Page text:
Technical brief |

Threats to HIV treatment scale-up

The toolkit for fighting HIV/AIDS has improved drastically since ARVs were first introduced in public sector facilities in developing countries (1999/2000). Immediate antiretroviral therapy for people living with HIV, better drug regimens, and better treatment monitoring tests can better reduce needless infections, sickness, and death. World leaders have made ambitious political commitments to reach more people with life-saving treatment, 30 million by 2020. Right now we are more than half way there (with more than 19 million people on ART). However, to maintain the progress to date as well as reach the people who will die without acesss to treatment, action is required now.

In 2016, 1 million people unnecessarily died of HIV. New approaches to more effectively diagnose and treat people with HIV must be adopted and implemented widely, including; “test and start” approach to treatment, point of care diagnostic tests for infants, optimal  drug regimens, viral load monitoring, and better detection and treatment of opportunistic infections.

In this issue brief, we also take a specific a look at the West and Central Africa region which has been overlooked in the international HIV efforts despite being home to 18% of the global HIV burden.

To stem the HIV epidemic, UNAIDS estimates that overall US$ 26 billion annually will be needed by 2020, declining to US$ 24 billion by 2030.1 UN agencies and research institutes are thus calling for an additional US$7 billion per year. Yet, while domestic investments in the HIV response have seen a steady increase globally, donor funding is decreasing, from US$ 8.6 billion in 2014 to US$7.5 billion in 2015.2 This issue brief explores the troubling trends in the donor and global health actor funding landscape, including the Global Fundto Fight AIDS, TB and Malaria (GFATM) and the President’s Emergency Plan for AIDS Relief (PEPFAR), and the knock-on effects for governments, with a focus on middle-income countries facing the triple bind of higher prices, trade-related intellectual property laws and less donor support.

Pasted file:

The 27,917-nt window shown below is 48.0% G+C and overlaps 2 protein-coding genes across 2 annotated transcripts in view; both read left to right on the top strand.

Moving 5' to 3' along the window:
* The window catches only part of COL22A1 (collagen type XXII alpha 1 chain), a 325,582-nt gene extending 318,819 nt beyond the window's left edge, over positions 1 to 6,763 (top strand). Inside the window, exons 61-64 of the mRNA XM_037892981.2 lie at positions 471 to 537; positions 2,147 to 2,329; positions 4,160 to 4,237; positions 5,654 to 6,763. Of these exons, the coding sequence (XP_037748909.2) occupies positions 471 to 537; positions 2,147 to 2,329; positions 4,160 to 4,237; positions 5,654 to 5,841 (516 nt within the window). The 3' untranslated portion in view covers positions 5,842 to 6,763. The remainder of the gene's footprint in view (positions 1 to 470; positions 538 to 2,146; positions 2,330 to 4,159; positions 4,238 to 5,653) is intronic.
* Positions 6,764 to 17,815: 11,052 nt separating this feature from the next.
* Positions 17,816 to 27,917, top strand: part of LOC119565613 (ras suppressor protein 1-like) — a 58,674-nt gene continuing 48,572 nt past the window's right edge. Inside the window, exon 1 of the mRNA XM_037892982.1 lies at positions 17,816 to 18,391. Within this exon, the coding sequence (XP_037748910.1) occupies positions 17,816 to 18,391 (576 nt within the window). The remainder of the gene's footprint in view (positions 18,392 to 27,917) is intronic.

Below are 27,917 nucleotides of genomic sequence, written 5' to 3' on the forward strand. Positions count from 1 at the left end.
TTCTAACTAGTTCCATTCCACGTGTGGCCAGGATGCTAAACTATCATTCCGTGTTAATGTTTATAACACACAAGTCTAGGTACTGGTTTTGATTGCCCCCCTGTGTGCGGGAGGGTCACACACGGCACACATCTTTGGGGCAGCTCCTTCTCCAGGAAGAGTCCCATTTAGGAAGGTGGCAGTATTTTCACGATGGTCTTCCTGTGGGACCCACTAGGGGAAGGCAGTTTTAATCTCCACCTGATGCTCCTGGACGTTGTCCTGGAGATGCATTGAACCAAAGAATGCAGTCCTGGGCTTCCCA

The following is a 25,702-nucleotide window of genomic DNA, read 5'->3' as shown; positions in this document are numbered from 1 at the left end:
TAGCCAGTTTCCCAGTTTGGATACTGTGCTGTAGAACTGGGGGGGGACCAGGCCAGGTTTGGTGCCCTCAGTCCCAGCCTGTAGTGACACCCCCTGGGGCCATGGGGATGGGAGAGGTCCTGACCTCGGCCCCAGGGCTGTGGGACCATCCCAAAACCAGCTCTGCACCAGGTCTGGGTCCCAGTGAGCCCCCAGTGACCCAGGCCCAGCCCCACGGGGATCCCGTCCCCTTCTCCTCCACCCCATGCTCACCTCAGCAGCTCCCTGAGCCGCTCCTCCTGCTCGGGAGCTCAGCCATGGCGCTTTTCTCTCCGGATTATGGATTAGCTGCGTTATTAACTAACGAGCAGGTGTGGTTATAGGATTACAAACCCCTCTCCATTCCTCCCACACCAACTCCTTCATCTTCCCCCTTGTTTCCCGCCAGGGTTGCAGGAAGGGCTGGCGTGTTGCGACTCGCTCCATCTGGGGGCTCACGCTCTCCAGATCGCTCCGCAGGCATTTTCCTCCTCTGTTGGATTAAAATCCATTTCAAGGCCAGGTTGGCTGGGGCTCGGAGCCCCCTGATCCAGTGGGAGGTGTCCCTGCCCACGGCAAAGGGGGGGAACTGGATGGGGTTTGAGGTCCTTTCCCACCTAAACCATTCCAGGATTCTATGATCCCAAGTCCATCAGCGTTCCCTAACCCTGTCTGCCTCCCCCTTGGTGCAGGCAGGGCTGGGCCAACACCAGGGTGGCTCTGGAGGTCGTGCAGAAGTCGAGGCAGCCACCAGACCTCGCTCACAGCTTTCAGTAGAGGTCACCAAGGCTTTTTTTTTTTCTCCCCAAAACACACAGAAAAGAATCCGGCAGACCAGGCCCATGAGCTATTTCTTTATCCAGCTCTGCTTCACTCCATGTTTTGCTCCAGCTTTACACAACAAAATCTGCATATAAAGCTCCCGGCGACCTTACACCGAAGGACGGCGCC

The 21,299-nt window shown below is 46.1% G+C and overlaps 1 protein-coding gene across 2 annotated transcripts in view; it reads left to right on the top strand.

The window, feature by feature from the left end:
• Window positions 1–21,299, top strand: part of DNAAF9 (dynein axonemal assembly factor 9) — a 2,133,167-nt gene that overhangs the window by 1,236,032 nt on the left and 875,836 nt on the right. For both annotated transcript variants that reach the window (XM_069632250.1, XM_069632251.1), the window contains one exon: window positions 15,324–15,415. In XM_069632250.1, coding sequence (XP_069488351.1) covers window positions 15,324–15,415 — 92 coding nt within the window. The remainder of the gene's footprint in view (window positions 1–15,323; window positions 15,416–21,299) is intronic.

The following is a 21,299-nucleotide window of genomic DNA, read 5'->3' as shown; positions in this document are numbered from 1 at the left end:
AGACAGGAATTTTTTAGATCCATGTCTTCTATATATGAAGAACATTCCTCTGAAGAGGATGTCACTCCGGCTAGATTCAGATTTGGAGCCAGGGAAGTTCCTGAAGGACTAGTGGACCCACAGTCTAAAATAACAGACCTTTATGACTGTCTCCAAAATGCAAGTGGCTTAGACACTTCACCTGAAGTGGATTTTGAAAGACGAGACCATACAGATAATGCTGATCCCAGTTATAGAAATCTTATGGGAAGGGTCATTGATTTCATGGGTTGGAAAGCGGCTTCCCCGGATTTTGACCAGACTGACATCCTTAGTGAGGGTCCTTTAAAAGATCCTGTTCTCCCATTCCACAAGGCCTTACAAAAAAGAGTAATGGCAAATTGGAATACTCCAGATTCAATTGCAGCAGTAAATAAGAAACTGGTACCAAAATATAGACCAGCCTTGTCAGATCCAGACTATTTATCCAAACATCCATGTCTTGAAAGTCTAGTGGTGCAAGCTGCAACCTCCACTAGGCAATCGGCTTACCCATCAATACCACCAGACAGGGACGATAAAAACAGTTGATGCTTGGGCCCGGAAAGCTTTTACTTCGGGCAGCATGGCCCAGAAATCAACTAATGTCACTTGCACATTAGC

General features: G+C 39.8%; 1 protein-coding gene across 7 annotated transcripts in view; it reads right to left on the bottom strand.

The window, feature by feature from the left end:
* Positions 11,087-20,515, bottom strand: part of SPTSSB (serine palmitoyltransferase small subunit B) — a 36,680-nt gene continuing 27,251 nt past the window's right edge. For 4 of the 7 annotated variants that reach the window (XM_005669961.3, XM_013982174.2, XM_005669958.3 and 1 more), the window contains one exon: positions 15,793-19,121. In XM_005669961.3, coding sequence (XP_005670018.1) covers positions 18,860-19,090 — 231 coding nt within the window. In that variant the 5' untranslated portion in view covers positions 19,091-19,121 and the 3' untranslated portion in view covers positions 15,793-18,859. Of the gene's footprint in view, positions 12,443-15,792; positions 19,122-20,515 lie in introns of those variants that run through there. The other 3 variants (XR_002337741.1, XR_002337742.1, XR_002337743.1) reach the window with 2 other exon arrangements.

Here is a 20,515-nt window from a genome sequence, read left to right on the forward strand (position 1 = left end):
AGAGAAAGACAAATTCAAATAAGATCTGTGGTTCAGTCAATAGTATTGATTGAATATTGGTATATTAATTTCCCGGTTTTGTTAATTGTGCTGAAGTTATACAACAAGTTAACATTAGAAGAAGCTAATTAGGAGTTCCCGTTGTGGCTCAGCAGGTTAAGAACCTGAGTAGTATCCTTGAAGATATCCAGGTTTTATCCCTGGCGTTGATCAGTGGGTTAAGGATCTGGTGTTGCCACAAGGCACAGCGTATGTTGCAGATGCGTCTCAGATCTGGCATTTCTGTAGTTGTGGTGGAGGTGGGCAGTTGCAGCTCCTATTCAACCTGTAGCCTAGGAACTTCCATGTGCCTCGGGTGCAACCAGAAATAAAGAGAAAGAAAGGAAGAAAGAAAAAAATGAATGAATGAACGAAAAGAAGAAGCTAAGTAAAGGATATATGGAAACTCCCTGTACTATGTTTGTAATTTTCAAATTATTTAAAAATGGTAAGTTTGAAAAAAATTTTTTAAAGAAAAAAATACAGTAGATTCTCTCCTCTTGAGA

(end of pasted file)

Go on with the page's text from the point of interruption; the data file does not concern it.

MSF calls for science and evidence not to be ignored, a donor commitment tailored to the urgent need to reduce treatment gaps and the spread of HIV, and world leaders to stay committed to fight the HIV epidemic, in every region and every country.


1 UNAIDS. Fact sheet. [Online] Available from: and “Fast-track update on investments needed in the AIDS response.” 2016. [Online].

2 Kaiser Family Foundation. Financing the Response to HIV in Low- and Middle-Income Countries: International Assistance from Donor Governments in 2015. July 2016. [Online]. Available from:


Threats to HIV treatment scale-up